Opinion |

Eulogizing Bibi, Once Again

The center-left continually claims the end of the Netanyahu era. But a future cannot be built on desperate dreams, eulogies and efforts to be more right wing than the right wing

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Israeli Prime Minister Benjamin Netanyahu at the Prime Minister office in Jerusalem, Sunday, October 28, 2018.
Israeli Prime Minister Benjamin Netanyahu at the Prime Minister office in Jerusalem, Sunday, October 28, 2018.Credit: Oded Bality/AP

How touching the center-left camp is. In its despair it will grasp any statement made against Prime Minister Benjamin Netanyahu, building castles in the air. Be it MKs Tzipi Livni and Shelly Yacimovich at the Knesset's memorial ceremony for Prime Minister Yitzhak Rabin, disgruntled Likud activist Orna Peretz from Kiryat Shmona, the president, the TV presenter scorned by the Netanyahus’ son – they all mark the end of the Netanyahu era. Supposedly.

For two decades now this camp is sitting in the bleachers and interpreting a reality that time after time turns out to be fabricated. So it was in 1996, and then again in 2015, when MK Isaac Herzog made a mistake in talking about a united Jerusalem and pledged "to keep Netanyahu united," and so it is now. Hopes and aspirations rely on political anecdotes from the past. Orna Peretz’s “Bibi, look me in the eye,” recalls former Defense Minister Yitzhak Mordechai in 1997. It seems that even the right wing has had enough of the divisive prime minister.

In fact, there isn't even the slightest connection between those days and today. The public atmosphere in which Netanyahu operated during his early years as prime minister is very different than today's. Likud of those days belongs to history; its past leaders are now considered leftist traitors. Except for a few Israel haters, the media mostly serves big money and government. Netanyahu has his own newspaper and TV channel, and social media is abuzz, and in his favor, with wild incitement that he “knows nothing about.”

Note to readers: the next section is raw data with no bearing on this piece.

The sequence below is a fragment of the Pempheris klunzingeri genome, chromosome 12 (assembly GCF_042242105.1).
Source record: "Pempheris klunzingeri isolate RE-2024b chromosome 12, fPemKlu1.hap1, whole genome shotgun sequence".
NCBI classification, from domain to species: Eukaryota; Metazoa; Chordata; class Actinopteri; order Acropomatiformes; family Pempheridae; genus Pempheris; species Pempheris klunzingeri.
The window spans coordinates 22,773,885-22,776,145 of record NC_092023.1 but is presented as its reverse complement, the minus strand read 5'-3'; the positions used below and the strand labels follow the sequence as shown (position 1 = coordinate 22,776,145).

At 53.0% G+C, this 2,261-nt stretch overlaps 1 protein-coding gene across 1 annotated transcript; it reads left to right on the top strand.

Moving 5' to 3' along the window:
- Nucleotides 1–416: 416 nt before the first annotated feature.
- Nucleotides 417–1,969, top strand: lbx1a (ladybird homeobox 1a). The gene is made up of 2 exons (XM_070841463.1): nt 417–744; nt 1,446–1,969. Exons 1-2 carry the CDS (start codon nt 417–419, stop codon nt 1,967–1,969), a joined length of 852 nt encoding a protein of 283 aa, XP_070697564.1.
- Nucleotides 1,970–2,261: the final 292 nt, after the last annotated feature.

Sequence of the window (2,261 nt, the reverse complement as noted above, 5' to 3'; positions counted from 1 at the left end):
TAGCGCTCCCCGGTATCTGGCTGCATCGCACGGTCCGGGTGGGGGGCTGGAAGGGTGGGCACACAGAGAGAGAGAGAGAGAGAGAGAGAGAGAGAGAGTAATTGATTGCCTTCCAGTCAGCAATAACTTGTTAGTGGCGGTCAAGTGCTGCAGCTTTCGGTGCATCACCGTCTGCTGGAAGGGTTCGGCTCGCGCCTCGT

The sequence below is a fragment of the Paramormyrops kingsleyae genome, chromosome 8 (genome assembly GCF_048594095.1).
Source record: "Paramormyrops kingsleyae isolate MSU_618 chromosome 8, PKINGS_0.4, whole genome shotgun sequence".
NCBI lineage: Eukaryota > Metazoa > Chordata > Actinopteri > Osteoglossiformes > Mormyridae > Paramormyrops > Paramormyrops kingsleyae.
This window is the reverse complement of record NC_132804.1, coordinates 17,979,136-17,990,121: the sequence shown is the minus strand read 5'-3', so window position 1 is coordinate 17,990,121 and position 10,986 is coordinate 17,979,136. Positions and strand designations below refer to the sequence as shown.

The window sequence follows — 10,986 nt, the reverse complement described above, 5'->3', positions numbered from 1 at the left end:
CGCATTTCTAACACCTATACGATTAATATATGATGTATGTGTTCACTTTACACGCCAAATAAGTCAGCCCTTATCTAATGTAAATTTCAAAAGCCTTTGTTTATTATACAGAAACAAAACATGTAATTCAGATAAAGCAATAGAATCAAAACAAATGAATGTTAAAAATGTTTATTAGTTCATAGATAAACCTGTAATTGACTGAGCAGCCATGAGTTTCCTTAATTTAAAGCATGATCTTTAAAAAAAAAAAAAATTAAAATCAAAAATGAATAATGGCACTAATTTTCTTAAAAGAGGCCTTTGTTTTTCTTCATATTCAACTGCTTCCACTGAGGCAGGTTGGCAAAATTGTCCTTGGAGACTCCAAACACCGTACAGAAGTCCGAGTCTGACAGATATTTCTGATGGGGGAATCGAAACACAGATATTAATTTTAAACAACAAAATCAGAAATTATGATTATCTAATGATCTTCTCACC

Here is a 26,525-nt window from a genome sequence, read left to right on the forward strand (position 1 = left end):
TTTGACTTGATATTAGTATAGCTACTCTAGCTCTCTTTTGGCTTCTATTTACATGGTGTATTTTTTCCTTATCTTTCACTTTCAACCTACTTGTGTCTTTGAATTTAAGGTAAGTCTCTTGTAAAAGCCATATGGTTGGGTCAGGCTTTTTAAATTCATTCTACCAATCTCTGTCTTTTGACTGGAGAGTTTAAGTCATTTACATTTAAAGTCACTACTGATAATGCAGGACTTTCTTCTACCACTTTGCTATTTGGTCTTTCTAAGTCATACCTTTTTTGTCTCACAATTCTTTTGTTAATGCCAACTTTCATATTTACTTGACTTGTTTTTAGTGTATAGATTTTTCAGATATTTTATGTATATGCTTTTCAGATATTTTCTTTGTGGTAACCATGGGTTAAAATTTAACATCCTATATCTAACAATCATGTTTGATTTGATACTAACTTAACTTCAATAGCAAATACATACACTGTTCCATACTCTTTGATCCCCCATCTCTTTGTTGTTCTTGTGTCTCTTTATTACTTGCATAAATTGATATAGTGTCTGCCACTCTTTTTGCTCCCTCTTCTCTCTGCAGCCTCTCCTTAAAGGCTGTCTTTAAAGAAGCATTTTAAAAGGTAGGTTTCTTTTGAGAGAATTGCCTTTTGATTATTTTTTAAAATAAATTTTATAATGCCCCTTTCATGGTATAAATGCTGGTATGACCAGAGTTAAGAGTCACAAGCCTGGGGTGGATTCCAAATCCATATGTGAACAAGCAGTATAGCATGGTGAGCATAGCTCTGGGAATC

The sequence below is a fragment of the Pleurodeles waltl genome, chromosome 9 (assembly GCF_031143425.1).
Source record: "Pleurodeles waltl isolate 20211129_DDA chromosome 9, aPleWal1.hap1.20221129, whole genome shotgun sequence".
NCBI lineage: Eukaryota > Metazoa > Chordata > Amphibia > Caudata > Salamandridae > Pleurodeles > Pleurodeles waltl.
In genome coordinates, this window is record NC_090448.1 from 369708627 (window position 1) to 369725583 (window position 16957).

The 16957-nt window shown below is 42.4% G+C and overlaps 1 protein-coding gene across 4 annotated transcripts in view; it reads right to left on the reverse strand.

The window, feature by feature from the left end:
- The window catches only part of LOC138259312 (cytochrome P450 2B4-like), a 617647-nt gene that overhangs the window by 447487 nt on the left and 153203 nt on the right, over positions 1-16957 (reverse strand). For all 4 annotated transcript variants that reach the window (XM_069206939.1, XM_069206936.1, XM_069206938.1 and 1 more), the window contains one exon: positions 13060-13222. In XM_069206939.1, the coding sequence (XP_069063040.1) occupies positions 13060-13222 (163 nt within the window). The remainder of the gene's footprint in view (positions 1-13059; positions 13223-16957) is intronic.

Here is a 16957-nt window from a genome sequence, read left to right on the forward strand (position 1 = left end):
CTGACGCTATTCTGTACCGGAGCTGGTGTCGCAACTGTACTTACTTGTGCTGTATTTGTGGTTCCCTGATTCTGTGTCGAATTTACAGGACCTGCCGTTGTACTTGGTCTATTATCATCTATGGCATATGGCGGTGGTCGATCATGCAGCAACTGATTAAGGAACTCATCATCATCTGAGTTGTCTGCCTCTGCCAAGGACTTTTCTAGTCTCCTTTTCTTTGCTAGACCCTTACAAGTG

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The massacre in the Pittsburgh synagogue and the election victory of fascist Jair Bolsonaro in Brazil show that the change that is underway is closely connected to events around the globe. In both cases, the connection to Israel is horrifying.

In the streets of Brazil people celebrated the rise of the new president – who in 1999 called for citizens to be massacred and told a congresswoman that he wouldn’t even bother raping her – with models of guns and Israeli flags.

In the United States, on CNBC, Israeli Ambassador Ron Dermer praised President Donald Trump for his love of Israel, and ignored the 57-percent rise in anti-Semitic incidents in America since the beginning of the term of this president, who is now boasting that he is a nationalist, and as we recall, also praised the “good people” of Charlottesville.

To top it off, Dermer accused campus activists who oppose the occupation of anti-Semitism, and thus put them on the same footing as the murderer in Pittsburgh, and evaded the question of whether what went on there had been an act of terror, when it is clear that had the murderer been a Muslim, Dermer would not have hesitated.

It is clear that Netanyahu is not alone. The world is now full of "friends of Israel” who are fascist, contentious and racist, who are crushing the liberal democracies that once existed here for a time. This is apparently the beginning of an era, not the end. Such regimes survive for many years with broad public support. One needn't go back and recall history; examples are not lacking today either.

And let’s say Netanyahu, his wife and his son do leave the scene. Who will we be left with? With former Likudnik Gideon Sa’ar, and Habayit Hayehudi’s Naftali Bennett and Ayelet Shaked? And with the same nationalists, sanctification of the settlements, deepening of the occupation, crushing of social solidarity, widening of gaps and decimation of the justice system.

Netanyahu is not falling, and the same folks now organizing within the Labor Party will make him laugh just as Herzog himself did. On desperate dreams, eulogies and efforts to be more right wing than the right wing – a future is not built. People who care about this place should roll up their sleeves and stubbornly, one step at a time, build an alternative. In the end, after all, we’ll have to build a new home here on the ruins.

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